The tone of Jeremy Hunt’s Autumn Statement was worlds away from that of the disastrous mini-budget in September. The new Chancellor made it clear that although everyone would feel the pinch, he didn’t want to do anything too extreme.
You can view the full budget announcement on Gov.uk, but here are four considerations for travel business owners.
1 – Business rates revaluation from April 2023 may increase your tax bill
From 1 April 2023, if you own any non-domestic property, such as offices, the rateable value of the properties will change. This means that your business rates bill may increase.
You should get to grips with the impact this will have on your business sooner rather than later. Look at what your rateable value is likely to be and whether the revaluation will increase or decrease your bill.
If your bill is increasing from 1 April 2023, here is a breakdown of the new rates:
|Rateable value||2023 to 2024||2024 to 2025||2025 to 2026|
|Up to £20,000 (£28,000 in London)||5%||10% plus inflation||25% plus inflation|
|£20,001 (£28,001 in London) to £100,000||15%||25% plus inflation||40% plus inflation|
|Over £100,000||30%||40% plus inflation||55% plus inflation|
You may qualify for transitional relief, which applies to retail, hospitality and leisure businesses. Although, be aware this is most likely to apply to travel firms that own a shop.
As with other reliefs throughout the pandemic, the local council distributes this, so it can be dependent on their interpretation of the relief. If you think you may qualify, we advise you to contact them as soon as possible.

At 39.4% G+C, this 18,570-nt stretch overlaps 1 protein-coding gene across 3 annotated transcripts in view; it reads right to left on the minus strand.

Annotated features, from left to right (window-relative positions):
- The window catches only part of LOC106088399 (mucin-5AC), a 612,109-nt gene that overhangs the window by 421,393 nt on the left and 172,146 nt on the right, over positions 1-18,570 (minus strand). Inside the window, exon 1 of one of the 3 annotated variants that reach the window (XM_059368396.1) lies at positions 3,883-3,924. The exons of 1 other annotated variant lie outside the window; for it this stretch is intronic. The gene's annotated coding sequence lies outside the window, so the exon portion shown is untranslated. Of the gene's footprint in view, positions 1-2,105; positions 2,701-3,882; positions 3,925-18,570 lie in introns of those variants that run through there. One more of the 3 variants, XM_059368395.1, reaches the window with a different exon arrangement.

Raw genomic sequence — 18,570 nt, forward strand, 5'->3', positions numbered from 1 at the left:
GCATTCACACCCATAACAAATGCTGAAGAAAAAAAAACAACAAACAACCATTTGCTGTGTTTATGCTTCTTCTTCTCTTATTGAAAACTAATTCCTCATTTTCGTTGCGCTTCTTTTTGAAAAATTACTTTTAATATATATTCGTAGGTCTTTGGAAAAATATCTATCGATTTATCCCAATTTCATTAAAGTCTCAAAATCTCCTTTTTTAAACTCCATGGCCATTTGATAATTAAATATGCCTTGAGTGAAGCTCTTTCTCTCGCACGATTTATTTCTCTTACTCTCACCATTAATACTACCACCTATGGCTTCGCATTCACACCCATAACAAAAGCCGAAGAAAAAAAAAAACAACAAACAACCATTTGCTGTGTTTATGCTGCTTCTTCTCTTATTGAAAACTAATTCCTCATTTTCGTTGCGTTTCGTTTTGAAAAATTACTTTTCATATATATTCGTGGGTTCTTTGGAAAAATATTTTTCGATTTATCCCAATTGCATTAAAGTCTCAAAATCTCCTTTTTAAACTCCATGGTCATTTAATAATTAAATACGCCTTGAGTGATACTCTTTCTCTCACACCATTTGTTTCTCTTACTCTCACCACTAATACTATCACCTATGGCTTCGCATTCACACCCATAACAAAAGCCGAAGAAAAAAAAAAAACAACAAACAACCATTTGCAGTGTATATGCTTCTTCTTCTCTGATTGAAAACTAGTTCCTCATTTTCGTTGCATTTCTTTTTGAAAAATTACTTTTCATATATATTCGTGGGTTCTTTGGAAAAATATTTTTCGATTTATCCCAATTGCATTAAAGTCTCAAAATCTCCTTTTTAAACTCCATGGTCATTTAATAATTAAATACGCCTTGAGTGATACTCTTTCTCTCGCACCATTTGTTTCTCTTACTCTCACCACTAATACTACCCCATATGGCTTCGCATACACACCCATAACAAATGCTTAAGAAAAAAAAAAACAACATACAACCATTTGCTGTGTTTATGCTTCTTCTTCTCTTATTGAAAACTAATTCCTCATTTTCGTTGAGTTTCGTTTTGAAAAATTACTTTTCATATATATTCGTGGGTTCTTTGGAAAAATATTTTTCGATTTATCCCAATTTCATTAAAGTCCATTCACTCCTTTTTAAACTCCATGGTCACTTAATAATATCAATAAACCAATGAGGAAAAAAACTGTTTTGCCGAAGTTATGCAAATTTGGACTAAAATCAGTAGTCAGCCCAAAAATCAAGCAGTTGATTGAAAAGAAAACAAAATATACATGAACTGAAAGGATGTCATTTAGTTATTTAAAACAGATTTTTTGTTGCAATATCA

You can find out more on Gov.uk.
2 – Cuts to R&D tax allowances may hamper the travel sector’s growth
Over the past few years, research and development (R&D) tax credits have been helpful for travel businesses as they incentivise investment in technology. However, the Chancellor announced a cut in the enhancement rate from 130% to 86% and the SME tax credit rate from 14.5% to 10% from April 2023, making the scheme less attractive.
3 – Dividends and capital gains cuts mean increased tax bills and admin
From April 2023, the dividends allowance will be £1,000 per year, down from £2,000. From April 2024, this is halved to £500 per year.
Travel business owners who remunerate themselves with dividends will experience higher tax bills as the gap between dividends and salaries narrows.
The government has also cut the annual exempt allowance for capital gains tax from April 2023. This will result in increased taxes and additional administrative costs for those gains that now need to be reported where they fall beyond the threshold.
4 – Stability may help consumers feel confident about booking a holiday
Although disposable income has shrunk across the board, the budget has calmed the markets. The energy price cap is increasing slightly, but at least we know it’s staying, meaning consumers have more clarity. This will hopefully give people needing a holiday after the pandemic the confidence to book a trip.
Please get in touch with our team If you want to discuss how the Autumn Statement changes may impact your business.
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